Tunisia’s interim government has refused to legalise five political parties, including three Islamic ones – the first such rejections since the country’s longtime autocrat was driven from power.
The Interior Ministry ruled that the applying parties did not adhere to a law requiring parties to be organised democratically and banning those created on the basis of religion, ethnicity, gender or region, the official news agency TAP reported.
The caretaker government has faced a delicate task in fostering democracy after President Zine El Abidine Ben Ali fled to Saudi Arabia in January amid massive street protests – especially because laws from his era remain on the books until a new constitution can be devised.
The religious parties denied legalisation were the Assalam, or Peace, party; a Sunni Muslim party; and Hizb Ettahrir, or the Liberation Party – a movement with historic ties to the Egypt-based Muslim Brotherhood.
At a news conference, Ridha Belhaj, a spokesman for Hizb Ettahrir, said his party wants a regime based on sharia law and does not rule out “rebellion and civil disobedience” to create an Islamic state.
The government did approve the applications of three other political parties, bringing the total now legalised to 34 – up from only nine under Mr Ben Ali’s regime. It dissolved his former ruling party, the RCD, on Wednesday.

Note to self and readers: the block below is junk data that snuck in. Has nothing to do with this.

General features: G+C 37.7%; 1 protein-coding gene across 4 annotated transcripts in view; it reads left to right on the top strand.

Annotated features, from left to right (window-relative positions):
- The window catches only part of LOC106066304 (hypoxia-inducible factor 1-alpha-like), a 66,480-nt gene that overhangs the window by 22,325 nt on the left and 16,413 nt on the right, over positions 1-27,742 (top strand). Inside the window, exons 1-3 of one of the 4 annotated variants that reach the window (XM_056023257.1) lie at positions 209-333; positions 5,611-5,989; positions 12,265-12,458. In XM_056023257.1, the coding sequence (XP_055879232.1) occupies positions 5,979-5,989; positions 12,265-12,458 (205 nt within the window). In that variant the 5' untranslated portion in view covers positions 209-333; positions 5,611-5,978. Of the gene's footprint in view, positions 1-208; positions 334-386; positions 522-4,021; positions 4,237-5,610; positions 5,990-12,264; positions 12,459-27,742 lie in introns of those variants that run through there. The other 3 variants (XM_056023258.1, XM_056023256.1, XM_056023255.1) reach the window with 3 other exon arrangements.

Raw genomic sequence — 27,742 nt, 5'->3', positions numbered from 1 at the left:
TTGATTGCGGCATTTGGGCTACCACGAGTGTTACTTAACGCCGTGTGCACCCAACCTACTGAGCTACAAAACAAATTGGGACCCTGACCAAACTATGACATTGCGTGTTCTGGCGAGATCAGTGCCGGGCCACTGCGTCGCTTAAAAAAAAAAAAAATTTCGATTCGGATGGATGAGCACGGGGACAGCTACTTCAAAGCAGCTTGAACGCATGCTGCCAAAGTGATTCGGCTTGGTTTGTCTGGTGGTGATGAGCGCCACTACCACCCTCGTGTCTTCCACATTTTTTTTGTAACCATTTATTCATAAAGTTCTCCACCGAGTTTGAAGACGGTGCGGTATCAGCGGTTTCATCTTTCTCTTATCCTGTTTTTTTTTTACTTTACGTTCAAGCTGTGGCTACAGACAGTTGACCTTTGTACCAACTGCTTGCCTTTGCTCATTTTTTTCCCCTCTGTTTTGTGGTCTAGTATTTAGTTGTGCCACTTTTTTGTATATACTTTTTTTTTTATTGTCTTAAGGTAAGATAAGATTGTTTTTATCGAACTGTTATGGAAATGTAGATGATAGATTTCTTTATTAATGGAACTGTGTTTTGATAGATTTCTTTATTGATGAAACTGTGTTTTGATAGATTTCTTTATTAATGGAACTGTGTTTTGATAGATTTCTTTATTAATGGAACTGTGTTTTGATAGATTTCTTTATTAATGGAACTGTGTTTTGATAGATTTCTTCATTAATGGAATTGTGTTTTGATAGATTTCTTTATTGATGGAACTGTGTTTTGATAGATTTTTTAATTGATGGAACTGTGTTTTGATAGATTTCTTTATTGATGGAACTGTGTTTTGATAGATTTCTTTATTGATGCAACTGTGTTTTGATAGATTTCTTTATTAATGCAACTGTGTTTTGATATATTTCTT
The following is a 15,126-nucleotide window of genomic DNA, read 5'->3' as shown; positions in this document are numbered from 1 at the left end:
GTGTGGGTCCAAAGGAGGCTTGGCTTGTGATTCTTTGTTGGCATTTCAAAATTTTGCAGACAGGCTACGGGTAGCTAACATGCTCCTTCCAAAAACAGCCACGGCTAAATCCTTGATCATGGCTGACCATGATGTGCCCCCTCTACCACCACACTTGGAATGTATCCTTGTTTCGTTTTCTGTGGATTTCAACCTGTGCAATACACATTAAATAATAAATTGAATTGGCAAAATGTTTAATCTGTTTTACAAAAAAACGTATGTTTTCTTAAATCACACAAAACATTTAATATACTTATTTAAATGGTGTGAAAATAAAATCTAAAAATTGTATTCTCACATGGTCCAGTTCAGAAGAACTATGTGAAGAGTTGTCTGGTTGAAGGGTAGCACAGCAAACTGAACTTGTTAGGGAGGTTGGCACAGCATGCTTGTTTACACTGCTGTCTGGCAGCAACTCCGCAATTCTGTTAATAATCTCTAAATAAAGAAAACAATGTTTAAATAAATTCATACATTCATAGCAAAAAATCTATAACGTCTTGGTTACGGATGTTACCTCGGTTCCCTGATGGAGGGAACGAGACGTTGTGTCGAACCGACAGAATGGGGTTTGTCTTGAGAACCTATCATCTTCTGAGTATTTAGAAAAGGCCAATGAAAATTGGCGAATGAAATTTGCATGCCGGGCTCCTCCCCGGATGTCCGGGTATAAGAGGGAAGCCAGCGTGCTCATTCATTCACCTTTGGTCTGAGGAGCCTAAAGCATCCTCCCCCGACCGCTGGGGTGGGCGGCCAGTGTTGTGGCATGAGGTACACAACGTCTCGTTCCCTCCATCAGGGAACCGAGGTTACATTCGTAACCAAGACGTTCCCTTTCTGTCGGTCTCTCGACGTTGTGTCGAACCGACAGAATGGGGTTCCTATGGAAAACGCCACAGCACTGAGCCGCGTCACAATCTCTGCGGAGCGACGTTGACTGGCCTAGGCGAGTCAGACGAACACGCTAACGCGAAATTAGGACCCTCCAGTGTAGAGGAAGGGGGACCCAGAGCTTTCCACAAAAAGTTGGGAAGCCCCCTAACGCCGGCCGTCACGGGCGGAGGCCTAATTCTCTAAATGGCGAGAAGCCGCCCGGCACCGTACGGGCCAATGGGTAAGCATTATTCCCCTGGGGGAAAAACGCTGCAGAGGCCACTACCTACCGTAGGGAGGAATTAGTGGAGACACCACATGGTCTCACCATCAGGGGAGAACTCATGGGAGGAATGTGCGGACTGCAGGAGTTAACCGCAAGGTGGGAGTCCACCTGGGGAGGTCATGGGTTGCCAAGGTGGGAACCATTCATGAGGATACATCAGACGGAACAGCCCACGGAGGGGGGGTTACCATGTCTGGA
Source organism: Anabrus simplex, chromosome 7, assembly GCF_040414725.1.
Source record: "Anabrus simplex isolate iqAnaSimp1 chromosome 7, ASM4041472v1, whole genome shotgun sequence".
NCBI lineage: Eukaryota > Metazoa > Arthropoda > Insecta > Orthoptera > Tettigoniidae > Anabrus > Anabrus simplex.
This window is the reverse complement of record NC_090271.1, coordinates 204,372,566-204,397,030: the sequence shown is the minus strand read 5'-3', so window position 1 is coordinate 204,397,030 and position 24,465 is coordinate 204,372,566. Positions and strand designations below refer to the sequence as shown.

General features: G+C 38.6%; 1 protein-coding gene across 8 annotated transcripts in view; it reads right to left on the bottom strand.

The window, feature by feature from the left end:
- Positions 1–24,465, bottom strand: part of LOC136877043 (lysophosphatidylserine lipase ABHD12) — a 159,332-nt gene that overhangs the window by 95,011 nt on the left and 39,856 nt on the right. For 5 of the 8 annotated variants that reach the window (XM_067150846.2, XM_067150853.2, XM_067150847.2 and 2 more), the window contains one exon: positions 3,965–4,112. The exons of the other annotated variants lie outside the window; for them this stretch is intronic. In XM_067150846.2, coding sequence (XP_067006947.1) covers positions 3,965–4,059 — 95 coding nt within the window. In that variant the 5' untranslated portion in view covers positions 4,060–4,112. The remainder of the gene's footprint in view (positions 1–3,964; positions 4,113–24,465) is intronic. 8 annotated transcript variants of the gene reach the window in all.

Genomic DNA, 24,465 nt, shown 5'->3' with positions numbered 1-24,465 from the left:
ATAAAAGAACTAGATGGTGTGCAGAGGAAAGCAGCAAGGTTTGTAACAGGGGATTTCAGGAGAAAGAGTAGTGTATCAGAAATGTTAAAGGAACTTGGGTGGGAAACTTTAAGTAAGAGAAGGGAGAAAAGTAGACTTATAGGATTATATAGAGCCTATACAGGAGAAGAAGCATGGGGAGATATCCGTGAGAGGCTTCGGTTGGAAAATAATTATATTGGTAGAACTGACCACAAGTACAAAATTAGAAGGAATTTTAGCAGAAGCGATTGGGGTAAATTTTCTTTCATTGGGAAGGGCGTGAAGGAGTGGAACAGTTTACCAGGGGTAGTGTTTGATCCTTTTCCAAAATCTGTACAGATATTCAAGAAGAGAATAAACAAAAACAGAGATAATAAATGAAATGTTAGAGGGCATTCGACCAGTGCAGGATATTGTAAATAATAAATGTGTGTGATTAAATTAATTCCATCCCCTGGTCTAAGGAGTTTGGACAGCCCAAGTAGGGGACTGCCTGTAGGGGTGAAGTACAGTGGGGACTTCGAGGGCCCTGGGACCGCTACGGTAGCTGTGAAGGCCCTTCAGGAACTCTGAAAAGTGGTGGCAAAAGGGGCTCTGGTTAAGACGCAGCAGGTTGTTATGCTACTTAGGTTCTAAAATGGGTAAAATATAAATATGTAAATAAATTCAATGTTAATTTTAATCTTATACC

Separately, TAP reported that Tunisian authorities have arrested three close allies of Mr Ben Ali.
Abdallah Kallel, Abdelaziz Ben Dhia and Abdelwaheb Abdallah were detained on suspicion of illegally obtaining money and other alleged crimes as part of a crackdown against the Democratic Constitutional Rally, or RCD.
The three men had previously been under house arrest, and were remanded into remanded in custody after appearing before an investigating judge, TAP said.
The government has been struggling to build new political institutions to replace bodies dominated by Mr Ben Ali and the RCD – including the two houses of parliament.
Elections are planned July 24 for a body that will devise a new constitution, a step toward new legislative and presidential elections.